House of Textile Arts
Talking About Painters
Figure above: the first color.... Macke (big field left under the house)
Design: BIZ - Version Christiane (DE)
How it all began...
Since her youth, Bärbel Ingeborg Zimber (BIZ) has repeatedly mixed different art forms. The intensive occupation with needlework made her find more and more painters who also dealt with textile techniques. Above all, the artists from the group "Der Blaue Reiter" around Kandinsky, Klee, Macke, Marc. As well as, less known, Gabriele Münter and Marianne von Werefkin.
on hand dyed silk organza
applied on hand carved soapstone
Before her needlework training she was an enthusiastic follower of the impressionists with little inclination to look to the right or left. During her training this changed very slowly and especially expressionists pushed themselves more and more into the foreground. The clarity of the forms and the intense radiance of the colours make the fingers of every needle enthusiast tingle.
When a little booklet "Arts and Crafts of August Macke" found its way into BIZ' hand and she found embroidery designs by August Macke in them, she was done for. Some time later she was even lucky enough to see an embroidery designed and embroidered by August Macke at an exhibition of the Rosgarten Museum in Constance "Five hundred years of embroidery in Germany".
At the same time, BIZ found a passage in the autobiography of C. Lindenberg, a paediatrician friend of Macke's, which describes how he visited the Macke family shortly after August Macke's untimely death and how he sat together in a familiar circle and stitched according to Macke's designs.
...became more and more popular...
The first image that BIZ wanted to transform into a textile technique was "Der Kreuzberg bei Bonn" a watercolour chalk work by August Macke (see picture above). The thread should not be an even rhythm of repeating colour sequences, but a colourful composition of the colours used. Long weeks of experimenting with different dyeing methods, which are available to hand dyers today with modern basic materials, then led to the Painters Techniquewith which this effect could be achieved.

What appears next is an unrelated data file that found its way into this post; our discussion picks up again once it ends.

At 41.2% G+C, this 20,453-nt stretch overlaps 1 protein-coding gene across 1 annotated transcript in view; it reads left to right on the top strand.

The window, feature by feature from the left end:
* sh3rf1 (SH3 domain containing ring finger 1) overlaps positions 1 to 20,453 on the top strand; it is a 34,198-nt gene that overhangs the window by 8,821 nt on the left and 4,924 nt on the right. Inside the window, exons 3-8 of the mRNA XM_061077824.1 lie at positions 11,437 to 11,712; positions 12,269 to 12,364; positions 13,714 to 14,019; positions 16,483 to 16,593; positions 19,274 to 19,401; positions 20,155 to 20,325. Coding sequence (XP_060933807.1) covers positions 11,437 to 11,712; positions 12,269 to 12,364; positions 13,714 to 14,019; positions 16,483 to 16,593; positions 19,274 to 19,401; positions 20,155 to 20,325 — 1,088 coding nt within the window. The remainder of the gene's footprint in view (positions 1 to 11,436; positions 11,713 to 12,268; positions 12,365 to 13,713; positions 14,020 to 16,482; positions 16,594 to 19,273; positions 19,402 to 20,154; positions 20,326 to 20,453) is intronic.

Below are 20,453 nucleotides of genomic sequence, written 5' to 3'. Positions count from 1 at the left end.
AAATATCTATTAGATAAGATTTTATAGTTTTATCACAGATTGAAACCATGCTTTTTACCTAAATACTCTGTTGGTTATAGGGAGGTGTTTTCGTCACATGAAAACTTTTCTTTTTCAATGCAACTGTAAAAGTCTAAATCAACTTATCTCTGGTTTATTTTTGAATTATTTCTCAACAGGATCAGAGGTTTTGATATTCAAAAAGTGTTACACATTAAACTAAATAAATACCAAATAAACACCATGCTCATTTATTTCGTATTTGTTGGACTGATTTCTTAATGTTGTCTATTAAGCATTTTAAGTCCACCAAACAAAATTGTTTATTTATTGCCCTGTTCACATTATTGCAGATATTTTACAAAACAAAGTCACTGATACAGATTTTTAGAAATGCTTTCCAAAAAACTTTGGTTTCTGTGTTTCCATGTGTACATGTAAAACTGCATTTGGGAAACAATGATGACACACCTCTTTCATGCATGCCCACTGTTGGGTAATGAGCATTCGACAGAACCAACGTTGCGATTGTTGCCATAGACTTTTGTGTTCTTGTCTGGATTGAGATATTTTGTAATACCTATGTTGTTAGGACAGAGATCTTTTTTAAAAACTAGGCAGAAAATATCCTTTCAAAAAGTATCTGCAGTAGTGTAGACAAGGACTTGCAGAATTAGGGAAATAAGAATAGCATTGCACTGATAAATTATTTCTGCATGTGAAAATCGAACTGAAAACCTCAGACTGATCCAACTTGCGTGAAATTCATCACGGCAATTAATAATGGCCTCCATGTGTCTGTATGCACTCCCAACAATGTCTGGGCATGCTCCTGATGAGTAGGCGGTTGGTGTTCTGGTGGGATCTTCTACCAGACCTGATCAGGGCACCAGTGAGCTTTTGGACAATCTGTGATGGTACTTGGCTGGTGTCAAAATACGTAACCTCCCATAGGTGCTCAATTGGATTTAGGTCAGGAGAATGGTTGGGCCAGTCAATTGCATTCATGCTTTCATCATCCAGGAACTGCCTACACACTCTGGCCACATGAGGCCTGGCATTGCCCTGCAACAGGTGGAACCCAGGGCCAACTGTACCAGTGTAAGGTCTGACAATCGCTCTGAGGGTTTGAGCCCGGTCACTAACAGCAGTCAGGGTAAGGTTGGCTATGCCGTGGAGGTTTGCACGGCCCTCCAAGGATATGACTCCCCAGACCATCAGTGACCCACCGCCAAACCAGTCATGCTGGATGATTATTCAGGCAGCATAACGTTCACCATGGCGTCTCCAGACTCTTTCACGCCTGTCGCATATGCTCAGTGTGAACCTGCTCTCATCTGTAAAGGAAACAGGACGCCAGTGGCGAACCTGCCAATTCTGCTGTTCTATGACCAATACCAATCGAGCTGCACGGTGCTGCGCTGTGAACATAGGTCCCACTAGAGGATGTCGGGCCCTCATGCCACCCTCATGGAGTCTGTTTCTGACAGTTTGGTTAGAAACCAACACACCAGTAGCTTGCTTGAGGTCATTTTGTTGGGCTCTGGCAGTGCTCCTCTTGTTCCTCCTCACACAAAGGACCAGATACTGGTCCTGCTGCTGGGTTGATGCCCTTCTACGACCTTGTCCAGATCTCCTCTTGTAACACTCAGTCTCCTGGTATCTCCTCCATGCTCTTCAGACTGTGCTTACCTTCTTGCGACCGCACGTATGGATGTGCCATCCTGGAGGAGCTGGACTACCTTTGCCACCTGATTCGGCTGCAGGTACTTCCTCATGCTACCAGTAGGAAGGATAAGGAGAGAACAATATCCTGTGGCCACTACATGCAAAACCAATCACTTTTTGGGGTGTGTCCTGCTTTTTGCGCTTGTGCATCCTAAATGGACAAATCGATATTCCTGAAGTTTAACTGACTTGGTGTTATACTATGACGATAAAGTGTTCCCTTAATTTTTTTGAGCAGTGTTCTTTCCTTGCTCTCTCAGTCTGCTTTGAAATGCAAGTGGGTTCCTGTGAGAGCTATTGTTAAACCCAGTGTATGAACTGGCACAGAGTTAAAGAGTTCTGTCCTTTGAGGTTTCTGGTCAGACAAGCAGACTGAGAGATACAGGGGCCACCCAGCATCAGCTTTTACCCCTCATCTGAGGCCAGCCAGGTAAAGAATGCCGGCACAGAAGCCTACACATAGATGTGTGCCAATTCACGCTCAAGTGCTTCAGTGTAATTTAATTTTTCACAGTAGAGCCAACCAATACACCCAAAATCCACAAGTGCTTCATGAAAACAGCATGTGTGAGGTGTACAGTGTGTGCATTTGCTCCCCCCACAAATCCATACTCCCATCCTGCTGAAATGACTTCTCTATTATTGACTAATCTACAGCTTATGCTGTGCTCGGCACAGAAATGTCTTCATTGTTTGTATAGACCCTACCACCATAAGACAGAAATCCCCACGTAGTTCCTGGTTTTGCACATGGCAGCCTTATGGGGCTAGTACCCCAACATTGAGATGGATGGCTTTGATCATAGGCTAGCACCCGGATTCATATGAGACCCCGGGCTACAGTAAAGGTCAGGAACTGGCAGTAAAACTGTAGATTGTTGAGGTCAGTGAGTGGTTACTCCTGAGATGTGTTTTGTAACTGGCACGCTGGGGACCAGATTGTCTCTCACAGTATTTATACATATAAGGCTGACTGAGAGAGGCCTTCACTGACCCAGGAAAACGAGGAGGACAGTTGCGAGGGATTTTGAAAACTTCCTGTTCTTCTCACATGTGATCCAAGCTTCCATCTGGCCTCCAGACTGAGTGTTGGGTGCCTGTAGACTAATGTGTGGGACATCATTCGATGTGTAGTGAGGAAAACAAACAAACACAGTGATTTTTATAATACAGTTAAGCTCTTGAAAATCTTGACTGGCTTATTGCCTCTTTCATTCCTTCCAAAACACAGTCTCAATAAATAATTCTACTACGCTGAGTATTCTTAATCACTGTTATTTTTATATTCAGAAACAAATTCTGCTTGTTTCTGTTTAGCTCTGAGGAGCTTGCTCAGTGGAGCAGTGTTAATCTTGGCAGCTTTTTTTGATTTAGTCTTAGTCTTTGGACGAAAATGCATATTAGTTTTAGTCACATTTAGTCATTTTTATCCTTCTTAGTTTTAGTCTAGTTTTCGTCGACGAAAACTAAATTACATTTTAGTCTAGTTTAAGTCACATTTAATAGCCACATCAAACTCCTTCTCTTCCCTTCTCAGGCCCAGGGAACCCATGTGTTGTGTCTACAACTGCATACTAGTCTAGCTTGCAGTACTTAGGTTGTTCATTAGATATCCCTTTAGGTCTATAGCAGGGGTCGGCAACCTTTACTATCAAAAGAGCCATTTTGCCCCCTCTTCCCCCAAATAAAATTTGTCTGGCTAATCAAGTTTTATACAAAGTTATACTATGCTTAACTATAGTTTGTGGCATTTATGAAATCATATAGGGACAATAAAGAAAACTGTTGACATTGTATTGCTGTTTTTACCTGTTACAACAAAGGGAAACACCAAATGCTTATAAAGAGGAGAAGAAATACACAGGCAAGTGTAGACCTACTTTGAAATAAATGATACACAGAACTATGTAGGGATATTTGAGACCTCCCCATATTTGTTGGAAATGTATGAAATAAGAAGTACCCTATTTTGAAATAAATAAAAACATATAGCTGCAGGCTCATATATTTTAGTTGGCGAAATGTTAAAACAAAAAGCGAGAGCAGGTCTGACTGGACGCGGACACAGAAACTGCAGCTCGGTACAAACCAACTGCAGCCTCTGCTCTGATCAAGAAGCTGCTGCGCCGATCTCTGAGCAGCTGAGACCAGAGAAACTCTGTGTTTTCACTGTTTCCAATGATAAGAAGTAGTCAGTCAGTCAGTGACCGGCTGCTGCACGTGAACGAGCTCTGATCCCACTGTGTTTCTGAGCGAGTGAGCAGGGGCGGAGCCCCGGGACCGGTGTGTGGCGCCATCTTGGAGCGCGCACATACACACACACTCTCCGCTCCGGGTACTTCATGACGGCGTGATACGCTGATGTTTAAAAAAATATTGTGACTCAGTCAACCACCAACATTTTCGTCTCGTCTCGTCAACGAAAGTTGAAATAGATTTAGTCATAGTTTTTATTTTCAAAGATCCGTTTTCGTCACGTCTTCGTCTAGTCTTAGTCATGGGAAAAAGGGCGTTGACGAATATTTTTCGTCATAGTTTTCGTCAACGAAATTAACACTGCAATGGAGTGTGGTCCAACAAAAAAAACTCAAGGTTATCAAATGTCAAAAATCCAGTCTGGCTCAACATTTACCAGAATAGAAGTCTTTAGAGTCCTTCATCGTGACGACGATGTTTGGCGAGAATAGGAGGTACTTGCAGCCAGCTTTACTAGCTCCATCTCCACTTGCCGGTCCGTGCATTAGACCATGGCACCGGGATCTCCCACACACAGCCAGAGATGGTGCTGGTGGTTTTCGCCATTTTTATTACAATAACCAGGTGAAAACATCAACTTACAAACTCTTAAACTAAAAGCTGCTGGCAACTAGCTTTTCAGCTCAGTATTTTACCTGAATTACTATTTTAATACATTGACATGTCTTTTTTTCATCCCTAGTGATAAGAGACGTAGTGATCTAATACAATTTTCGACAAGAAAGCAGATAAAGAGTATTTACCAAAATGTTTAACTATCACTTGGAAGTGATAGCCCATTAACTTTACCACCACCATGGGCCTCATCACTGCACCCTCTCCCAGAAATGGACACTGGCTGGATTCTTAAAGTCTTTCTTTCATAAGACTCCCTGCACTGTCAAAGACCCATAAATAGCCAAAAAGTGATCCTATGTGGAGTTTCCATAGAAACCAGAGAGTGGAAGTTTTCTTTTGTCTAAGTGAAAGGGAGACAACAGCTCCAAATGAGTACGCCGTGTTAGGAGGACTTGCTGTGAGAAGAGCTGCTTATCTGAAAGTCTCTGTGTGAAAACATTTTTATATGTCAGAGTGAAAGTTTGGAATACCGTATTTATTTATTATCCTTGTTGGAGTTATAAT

This corresponds in its entirety to what the small dye factory wants to offer modern hand embroiderers: exclusivity and extravagance. It is no longer a matter of dyeing in the conventional sense, but of painting the threads with an unusual technique.
After completion of the project, the students of the International School for Textile Arts and other visitors were so enthusiastic about this thread that they wanted to work with it as well.
So slowly the idea was born to make a line out of this kind of hand dyeing. At first, however, only for use in a series of needlework kits, which unfortunately has not yet come out of the planning phase, which is about transforming paintings into textile techniques.
At some point, the threads fell into the hands of cross-stitch designers in a way that is no longer comprehensible and conquered their hearts. Now the wheel began to roll! BIZ stood there with the joy that this thread has found many friends and with the knowledge that this kind of hand dyeing does not allow a reproducible result...
But textile addicts would not be such addicts if they let themselves be defeated by such a little thing! So the technique was perfected and serial production started. Painters Threads was born! Each color has the name of a painter (last name like Macke) or a paintress (first name like Frida). The colors correspond to those that these artists used very often or on a very famous painting. Meanwhile they have a worldwide fan-community, despite - or maybe just because - every product is absolutely unique.
Many "collect" Painters colours and look forward to each new dye lot. And BIZ is happy that a small idea has become a big movement and that many people enjoy it as much as the inventor of Painters Threads.